Working With Injury Victims Throughout
Illinois, Indiana, Michigan And Ohio

Frequently Asked FELA Questions

Below are answers to questions we commonly receive from injured railroad workers and their families.

1. What is the FELA?

FELA is an acronym for the Federal Employers’ Liability Act, 45 U.S.C. Sec. 51-60. FELA is an Act of Congress and the first workers’ compensation law created in the United States. Congress created the law to force the railroads to share in the costs of significant and severe injuries occurring to its employees in the late 1800s and early 1900s.

 2. How is FELA different than a state workers’ compensation law?

Since FELA was enacted, every state in the United States has passed its own workers’ compensation laws. Nearly every employee in the United States is covered by a state workers’ compensation law. However, railroads and railroad employees remain covered by FELA. FELA and state workers’ compensation laws are very different.

The most significant difference is that state workers’ compensation is a “no fault” system with damage caps while FELA is a liability-based system without damage caps. Under the state scheme, if an employee is injured at work no matter who is at fault compensation is determined by state law. Under FELA, the employee must FIRST prove the railroad was negligent and that the railroad’s fault was a cause, in whole or in part, to the employee’s claimed injury to trigger recovery. Once that threshold is met, then the employee’s damages are not capped.

Also, state workers’ compensation cases are decided by arbitration panels of lawyers while FELA cases are tried before and decided by juries either in state or federal court.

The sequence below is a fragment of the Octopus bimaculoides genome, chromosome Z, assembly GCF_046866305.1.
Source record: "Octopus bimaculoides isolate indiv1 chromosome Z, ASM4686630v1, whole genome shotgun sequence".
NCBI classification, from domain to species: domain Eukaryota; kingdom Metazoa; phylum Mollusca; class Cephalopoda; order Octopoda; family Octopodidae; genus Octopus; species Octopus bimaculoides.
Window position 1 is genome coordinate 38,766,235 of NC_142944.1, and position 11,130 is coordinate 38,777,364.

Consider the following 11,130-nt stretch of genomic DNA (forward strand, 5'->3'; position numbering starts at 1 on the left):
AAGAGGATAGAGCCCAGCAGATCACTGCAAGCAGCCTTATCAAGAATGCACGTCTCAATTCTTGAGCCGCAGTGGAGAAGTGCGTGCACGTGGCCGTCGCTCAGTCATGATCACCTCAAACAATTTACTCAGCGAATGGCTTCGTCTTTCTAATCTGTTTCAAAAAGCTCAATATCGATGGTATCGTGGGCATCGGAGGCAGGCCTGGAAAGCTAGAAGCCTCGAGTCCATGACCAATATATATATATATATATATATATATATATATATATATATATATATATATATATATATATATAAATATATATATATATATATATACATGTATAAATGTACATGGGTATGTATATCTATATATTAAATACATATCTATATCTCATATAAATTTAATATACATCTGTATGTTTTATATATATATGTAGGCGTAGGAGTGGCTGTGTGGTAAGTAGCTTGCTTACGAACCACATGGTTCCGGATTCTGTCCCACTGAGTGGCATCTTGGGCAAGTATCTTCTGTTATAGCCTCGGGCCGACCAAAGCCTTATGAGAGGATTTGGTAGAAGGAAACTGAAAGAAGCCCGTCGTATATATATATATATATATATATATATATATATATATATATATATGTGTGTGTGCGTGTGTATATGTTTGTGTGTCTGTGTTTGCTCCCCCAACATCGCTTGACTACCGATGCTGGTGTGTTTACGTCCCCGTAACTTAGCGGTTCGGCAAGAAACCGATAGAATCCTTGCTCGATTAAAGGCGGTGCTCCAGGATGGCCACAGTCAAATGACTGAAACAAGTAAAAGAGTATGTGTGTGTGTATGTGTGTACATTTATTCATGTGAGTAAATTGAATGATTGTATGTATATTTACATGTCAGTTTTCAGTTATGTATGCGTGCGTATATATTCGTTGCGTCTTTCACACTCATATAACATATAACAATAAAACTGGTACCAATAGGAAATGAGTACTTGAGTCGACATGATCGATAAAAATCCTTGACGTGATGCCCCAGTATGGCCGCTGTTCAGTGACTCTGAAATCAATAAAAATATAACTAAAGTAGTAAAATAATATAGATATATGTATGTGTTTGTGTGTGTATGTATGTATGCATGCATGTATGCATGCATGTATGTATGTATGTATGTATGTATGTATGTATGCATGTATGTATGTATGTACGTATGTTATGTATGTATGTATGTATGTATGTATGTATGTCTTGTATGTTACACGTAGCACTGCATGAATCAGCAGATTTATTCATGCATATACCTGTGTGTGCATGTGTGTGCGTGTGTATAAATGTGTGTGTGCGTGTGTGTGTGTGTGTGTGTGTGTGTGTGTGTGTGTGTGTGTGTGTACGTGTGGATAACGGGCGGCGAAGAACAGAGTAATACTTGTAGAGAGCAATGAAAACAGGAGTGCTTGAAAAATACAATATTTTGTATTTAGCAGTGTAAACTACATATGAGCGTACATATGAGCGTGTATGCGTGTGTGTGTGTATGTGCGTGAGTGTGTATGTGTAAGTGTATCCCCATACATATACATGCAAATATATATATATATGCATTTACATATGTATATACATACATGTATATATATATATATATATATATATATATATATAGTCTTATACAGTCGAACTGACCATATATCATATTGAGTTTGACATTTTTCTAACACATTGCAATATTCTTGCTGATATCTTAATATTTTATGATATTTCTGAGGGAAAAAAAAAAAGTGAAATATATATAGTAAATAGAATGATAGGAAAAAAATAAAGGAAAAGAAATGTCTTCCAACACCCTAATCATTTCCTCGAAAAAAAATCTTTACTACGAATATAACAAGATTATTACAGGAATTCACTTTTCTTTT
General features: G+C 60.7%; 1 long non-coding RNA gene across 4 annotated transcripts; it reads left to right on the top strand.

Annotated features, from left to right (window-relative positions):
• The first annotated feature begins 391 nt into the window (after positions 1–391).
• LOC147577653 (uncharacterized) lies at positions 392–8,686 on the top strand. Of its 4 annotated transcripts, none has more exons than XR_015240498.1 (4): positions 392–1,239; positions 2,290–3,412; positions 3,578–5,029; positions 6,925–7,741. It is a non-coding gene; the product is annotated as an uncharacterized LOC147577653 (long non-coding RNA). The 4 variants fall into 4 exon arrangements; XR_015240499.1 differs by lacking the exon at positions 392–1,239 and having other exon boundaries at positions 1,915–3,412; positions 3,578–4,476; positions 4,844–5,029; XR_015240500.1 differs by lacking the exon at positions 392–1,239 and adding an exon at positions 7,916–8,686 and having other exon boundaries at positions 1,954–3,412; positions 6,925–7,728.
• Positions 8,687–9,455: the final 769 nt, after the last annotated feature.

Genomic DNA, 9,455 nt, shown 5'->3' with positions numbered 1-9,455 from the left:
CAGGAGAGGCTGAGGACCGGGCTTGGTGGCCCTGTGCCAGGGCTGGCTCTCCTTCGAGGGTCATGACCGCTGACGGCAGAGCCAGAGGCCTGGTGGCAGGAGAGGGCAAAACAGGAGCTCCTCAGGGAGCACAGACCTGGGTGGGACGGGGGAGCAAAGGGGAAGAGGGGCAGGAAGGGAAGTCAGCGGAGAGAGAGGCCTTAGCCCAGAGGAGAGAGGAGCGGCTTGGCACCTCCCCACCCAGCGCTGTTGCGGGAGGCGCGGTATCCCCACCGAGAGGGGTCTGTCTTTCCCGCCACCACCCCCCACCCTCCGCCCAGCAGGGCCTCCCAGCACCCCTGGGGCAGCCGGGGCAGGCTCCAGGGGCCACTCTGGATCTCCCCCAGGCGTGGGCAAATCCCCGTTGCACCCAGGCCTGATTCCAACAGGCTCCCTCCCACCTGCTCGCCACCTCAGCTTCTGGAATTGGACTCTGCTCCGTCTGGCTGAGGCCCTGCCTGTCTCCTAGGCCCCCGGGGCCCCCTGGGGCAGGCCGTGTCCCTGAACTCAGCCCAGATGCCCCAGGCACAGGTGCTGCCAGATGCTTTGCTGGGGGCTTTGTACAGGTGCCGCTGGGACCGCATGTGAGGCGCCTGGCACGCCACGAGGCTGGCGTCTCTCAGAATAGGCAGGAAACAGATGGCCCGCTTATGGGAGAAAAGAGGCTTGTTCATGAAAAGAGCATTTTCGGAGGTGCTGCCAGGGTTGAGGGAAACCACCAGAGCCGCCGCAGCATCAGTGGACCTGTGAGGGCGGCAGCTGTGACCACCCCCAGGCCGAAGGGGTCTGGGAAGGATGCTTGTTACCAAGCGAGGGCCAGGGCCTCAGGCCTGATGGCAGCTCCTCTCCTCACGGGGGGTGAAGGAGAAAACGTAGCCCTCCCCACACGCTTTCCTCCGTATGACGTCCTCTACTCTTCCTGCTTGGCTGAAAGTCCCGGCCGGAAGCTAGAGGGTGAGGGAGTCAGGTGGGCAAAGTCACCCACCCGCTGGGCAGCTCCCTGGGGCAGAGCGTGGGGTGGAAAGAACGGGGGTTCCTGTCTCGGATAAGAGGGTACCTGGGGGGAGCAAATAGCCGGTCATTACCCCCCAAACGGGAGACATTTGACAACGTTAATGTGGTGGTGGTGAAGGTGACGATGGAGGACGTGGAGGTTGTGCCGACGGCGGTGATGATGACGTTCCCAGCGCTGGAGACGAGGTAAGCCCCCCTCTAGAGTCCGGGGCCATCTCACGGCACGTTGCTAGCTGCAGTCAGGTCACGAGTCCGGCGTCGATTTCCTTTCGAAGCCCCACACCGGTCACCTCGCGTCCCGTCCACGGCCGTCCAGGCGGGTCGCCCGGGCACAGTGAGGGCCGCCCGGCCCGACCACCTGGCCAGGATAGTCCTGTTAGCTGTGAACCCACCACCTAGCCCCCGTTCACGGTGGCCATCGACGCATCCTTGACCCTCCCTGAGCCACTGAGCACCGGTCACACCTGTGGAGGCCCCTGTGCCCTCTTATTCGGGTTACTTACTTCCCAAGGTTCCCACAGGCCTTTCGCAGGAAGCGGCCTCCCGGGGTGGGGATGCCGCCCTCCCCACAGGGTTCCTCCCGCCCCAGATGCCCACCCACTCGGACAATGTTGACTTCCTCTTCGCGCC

3. Why do I need a FELA lawyer?

First, because FELA is a fault-based system the railroads spend considerable amounts of time training their managers as well as their claims personnel to defend injury cases as soon as they happen. Injury reports are often designed to blame the employee or some other non-railroad party (i.e., a customer, etc.) to either minimize or evade responsibility altogether. The railroad is defending your case immediately. You should protect yourself immediately in preserving evidence and obtaining sound advice to protect you and your family’s financial interests.

Second, FELA attorneys are seasoned in representing railroaders in claims and understand the nuances of how you are paid and other damages that are unique to your industry. This knowledge gives you the best chance to maximize your potential recovery.

It is ultimately your choice whether you decide to retain representation or attempt to deal with the railroad claim agent yourself. Regardless of whether you retain counsel, we caution you to know that the railroad claim agent works for the railroad — NOT YOU, and it is his/her job to resolve your case for as little money as possible.

4. How long do I have to file my case?

Under FELA, you must file a lawsuit within three (3) years of your date of injury. If you believe your injuries were caused by a non-railroad entity, then you must file that case within the time periods prescribed by state law in the state you were injured.

5. How long will my case take?

This answer widely varies on whether you recover sufficiently to return to work at the railroad. Regardless, once a determination on that issue has been made we will begin discussions with the railroad to produce an agreed upon settlement of your claim. If those discussions cannot produce an agreeable result, then your case must be filed in a court of law and is subject to the Court’s scheduling orders.

6. How much do you charge?

At the outset, all advice and consultations are entirely free. Calling our office at 872-282-4603 to ask a question about a case or simply inquire about any legal issue costs you nothing. In the event we enter into an employment contract for representation, we are compensated on a contingency basis. This means that we don’t recover for you unless we win. You don’t pay any costs or legal fees until the case is over. The percentage of recovery is set by the contract and often dictated by your union.